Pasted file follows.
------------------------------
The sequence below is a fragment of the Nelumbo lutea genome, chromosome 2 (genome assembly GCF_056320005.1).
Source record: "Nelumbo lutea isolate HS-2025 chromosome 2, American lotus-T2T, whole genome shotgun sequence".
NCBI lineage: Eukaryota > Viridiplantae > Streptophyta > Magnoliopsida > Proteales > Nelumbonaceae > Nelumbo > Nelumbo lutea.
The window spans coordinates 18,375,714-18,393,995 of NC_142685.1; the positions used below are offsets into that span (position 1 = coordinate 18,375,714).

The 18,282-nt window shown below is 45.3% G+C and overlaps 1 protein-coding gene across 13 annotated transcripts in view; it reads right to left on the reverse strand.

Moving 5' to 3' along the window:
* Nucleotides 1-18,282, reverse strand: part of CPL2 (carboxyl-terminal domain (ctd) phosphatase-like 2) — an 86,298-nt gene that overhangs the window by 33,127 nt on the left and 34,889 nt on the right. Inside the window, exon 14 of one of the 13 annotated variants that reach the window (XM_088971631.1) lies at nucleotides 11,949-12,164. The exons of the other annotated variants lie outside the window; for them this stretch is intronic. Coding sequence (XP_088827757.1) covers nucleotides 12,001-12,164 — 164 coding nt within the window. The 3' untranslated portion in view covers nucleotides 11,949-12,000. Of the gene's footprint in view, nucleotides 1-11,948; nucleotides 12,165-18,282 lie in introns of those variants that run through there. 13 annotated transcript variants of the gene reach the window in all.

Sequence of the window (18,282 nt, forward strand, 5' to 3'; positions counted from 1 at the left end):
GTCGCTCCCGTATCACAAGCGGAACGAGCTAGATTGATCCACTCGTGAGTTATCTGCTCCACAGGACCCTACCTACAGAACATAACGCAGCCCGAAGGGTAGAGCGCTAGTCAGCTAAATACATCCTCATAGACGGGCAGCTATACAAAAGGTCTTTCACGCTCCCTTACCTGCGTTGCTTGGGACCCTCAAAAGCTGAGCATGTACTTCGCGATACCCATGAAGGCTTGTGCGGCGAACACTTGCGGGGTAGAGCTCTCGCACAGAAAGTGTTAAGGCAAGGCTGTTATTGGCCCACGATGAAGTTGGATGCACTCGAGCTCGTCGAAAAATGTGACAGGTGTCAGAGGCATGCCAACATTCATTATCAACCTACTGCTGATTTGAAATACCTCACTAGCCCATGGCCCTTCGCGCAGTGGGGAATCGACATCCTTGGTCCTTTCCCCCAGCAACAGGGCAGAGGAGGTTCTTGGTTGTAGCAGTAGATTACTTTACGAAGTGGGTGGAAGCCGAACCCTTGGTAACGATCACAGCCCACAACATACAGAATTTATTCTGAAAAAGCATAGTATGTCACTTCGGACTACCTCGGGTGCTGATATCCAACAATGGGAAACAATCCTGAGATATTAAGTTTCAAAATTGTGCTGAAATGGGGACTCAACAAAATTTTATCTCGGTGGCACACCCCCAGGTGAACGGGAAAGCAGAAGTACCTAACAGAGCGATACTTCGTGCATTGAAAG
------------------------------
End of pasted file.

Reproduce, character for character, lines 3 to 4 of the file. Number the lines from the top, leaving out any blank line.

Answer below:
NCBI lineage: Eukaryota > Viridiplantae > Streptophyta > Magnoliopsida > Proteales > Nelumbonaceae > Nelumbo > Nelumbo lutea.
The window spans coordinates 18,375,714-18,393,995 of NC_142685.1; the positions used below are offsets into that span (position 1 = coordinate 18,375,714).